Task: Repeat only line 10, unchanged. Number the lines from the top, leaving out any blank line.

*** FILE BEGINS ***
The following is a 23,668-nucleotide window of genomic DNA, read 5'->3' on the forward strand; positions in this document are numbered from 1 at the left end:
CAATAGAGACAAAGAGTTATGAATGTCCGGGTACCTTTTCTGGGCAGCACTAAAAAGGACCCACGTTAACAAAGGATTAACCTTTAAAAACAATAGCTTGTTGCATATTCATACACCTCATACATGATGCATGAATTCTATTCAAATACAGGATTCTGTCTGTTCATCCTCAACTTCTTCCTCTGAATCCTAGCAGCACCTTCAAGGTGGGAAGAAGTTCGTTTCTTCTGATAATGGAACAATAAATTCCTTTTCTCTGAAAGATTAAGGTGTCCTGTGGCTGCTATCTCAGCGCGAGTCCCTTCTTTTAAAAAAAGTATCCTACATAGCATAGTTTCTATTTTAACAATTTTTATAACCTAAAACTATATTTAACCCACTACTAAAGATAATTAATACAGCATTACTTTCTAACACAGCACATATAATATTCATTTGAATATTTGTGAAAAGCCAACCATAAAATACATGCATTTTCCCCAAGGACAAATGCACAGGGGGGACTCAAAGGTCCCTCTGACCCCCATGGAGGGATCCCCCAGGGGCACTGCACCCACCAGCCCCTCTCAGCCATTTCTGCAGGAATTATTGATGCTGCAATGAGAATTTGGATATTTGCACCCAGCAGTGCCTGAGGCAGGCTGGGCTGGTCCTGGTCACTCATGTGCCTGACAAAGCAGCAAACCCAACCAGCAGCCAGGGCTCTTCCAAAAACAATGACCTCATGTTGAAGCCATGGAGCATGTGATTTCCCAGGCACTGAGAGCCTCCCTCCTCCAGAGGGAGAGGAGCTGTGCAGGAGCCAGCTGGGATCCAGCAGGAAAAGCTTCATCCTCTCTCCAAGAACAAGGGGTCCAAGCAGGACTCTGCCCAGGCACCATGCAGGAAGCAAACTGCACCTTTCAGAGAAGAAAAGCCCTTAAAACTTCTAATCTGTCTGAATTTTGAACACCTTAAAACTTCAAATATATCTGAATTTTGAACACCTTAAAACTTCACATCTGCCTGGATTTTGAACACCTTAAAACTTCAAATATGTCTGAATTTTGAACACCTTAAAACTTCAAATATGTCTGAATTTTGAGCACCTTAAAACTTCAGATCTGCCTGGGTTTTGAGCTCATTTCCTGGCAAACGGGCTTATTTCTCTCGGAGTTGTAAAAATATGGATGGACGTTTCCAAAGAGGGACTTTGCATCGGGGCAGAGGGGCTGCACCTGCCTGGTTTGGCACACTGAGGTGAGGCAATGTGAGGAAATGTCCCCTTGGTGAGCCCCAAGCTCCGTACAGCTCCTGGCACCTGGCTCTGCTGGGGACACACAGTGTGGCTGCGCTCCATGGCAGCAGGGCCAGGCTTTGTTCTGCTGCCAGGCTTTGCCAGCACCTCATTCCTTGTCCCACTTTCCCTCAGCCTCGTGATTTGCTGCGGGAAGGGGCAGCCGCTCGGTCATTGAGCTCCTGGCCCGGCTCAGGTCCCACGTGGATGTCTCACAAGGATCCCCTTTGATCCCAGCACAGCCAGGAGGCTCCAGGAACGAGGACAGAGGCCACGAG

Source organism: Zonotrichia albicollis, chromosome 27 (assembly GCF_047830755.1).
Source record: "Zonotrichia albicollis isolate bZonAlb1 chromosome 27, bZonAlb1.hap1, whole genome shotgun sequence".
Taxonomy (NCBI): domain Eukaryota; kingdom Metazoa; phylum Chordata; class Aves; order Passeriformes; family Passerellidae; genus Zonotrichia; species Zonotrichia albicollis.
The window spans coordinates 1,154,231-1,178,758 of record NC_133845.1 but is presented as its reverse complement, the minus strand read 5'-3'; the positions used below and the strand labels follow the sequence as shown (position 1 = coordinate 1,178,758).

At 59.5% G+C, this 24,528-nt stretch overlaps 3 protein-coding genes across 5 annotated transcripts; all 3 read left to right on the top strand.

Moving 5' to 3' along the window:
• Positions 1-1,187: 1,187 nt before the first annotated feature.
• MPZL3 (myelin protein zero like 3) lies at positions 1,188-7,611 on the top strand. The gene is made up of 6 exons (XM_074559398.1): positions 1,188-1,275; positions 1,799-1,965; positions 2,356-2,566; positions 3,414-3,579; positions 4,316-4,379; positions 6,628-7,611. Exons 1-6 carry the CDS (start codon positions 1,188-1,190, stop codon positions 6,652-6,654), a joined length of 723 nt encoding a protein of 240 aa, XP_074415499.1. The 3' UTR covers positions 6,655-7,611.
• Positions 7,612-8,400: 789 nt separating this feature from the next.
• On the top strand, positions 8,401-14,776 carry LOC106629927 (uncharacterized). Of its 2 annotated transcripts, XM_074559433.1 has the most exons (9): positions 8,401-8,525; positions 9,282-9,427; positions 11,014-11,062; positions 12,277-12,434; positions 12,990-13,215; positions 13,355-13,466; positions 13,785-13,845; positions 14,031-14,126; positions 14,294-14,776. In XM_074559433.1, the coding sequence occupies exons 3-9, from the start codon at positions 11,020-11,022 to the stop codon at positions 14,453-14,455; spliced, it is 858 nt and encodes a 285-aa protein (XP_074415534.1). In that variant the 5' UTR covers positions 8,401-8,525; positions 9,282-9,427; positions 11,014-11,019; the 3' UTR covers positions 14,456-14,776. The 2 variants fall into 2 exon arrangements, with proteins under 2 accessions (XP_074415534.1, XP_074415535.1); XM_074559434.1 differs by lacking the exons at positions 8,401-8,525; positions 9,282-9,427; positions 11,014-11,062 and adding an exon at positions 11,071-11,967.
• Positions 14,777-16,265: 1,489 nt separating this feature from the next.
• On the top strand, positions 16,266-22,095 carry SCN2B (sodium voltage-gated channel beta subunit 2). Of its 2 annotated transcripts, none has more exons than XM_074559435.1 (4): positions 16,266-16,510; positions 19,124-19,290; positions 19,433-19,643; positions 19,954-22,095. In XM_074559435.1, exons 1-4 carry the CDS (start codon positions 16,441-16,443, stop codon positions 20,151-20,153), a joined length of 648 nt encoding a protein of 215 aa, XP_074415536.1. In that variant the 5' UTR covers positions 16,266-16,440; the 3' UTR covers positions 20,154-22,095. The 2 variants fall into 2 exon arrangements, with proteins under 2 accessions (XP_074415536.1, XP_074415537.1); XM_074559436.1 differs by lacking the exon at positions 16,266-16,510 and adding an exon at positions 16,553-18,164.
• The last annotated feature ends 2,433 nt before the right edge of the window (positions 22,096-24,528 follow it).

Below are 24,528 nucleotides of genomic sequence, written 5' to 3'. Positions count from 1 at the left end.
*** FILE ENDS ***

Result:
• MPZL3 (myelin protein zero like 3) lies at positions 1,188-7,611 on the top strand. The gene is made up of 6 exons (XM_074559398.1): positions 1,188-1,275; positions 1,799-1,965; positions 2,356-2,566; positions 3,414-3,579; positions 4,316-4,379; positions 6,628-7,611. Exons 1-6 carry the CDS (start codon positions 1,188-1,190, stop codon positions 6,652-6,654), a joined length of 723 nt encoding a protein of 240 aa, XP_074415499.1. The 3' UTR covers positions 6,655-7,611.